'When that happens to a tree, you find that some have bad hearts. Nothing to do with their wood: I do not mean that. Why, I knew some good old willows down the Entwash, gone long ago, alas! They were quite hollow, indeed they were falling all to pieces, but as quiet and sweet-spoken as a young leaf. And then there are some trees in the valleys under the mountains, sound as a bell, and bad right through. That sort of thing seems to spread. There used to be some very dangerous parts in this country. There are still some very black patches.'

'Like the Old Forest away to the north, do you mean?' asked Merry.

'Aye, aye, something like, but much worse. I do not doubt there is some shadow of the Great Darkness lying there still away north; and bad memories are handed down...

Not everything bad in the world need be controlled by a great evil nor directed towards a single purpose; in this case the trees in the Old Forest are just "bad trees".

There are some other interesting references elsewhere in TT:

'We came down over the last ridge into Nan Curunir, after night had fallen,' Merry continued. 'It was then that I first had the feeling that the Forest itself was moving behind us. I thought I was dreaming an entish dream, but Pippin had noticed it too. We were both frightened; but we did not find out more about it until later.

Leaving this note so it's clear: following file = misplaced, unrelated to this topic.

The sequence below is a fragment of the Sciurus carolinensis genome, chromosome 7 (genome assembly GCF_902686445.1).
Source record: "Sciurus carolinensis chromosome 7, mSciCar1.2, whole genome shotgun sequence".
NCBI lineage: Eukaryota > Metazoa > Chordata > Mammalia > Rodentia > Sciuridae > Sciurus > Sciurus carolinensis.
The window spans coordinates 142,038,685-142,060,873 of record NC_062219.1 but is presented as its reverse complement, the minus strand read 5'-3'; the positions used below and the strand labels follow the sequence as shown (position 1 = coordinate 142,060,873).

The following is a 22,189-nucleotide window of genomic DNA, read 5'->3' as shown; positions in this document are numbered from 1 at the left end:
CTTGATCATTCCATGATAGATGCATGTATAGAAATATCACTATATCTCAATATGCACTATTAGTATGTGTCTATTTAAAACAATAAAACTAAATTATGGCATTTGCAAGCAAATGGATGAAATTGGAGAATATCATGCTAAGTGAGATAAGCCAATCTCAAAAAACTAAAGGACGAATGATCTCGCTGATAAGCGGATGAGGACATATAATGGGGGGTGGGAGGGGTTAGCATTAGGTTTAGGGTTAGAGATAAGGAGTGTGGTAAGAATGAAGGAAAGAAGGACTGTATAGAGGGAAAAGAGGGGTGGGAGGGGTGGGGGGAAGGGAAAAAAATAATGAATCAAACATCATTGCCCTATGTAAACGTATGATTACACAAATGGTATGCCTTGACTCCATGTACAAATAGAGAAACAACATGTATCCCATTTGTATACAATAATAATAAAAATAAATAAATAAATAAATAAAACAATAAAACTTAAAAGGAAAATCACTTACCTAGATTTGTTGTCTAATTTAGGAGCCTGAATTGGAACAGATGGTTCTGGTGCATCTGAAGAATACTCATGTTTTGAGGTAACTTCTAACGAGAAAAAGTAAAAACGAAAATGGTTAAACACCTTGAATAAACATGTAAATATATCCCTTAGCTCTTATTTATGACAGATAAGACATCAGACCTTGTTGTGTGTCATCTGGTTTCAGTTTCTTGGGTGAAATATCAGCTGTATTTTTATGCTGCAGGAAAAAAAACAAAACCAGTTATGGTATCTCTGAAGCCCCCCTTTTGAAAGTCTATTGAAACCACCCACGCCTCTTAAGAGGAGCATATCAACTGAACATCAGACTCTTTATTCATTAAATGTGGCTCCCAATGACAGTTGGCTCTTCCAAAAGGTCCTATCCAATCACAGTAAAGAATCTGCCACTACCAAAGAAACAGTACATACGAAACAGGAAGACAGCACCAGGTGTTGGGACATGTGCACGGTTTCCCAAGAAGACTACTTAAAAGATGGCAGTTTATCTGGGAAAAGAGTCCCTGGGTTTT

'It was the Huorns, or so the Ents call them in "short language". Treebeard won't say much about them, but I think they are Ents that have become almost like trees, at least to look at. They stand here and there in the wood or under its eaves, silent, watching endlessly over the trees; but deep in the darkest dales there are hundreds and hundreds of them, I believe.

'There is a great power in them, and they seem able to wrap themselves in shadow: it is difficult to see them moving. But they do. They can move very quickly, if they are angry. You stand still looking at the weather, maybe, or listening to the rustling of the wind, and then suddenly you find that you are in the middle of a wood with great groping trees all around you. They still have voices, and can speak with the Ents, that is why they are called Huorns, Treebeard says, but they have become queer and wild. Dangerous. I should be terrified of meeting them, if there were no true Ents about to look after them.

(Chapter 9)

'So Saruman would not leave?' he said. 'I did not think he would. His heart is as rotten as a black Huorn's.

(Chapter 10)

It's quite obvious that these descriptions match nicely with the observed behaviour in the Old Forest, with Old Man Willow being a particularly nasty example (and, of course, with no true Ents around to look after him, he is quite terrifying and dangerous to meet).

  • Is there any references directly from Tolkien that the Huorns and Old Man Willow are two different examples of two evil trees. – jacen.garriss May 11 '13 at 19:32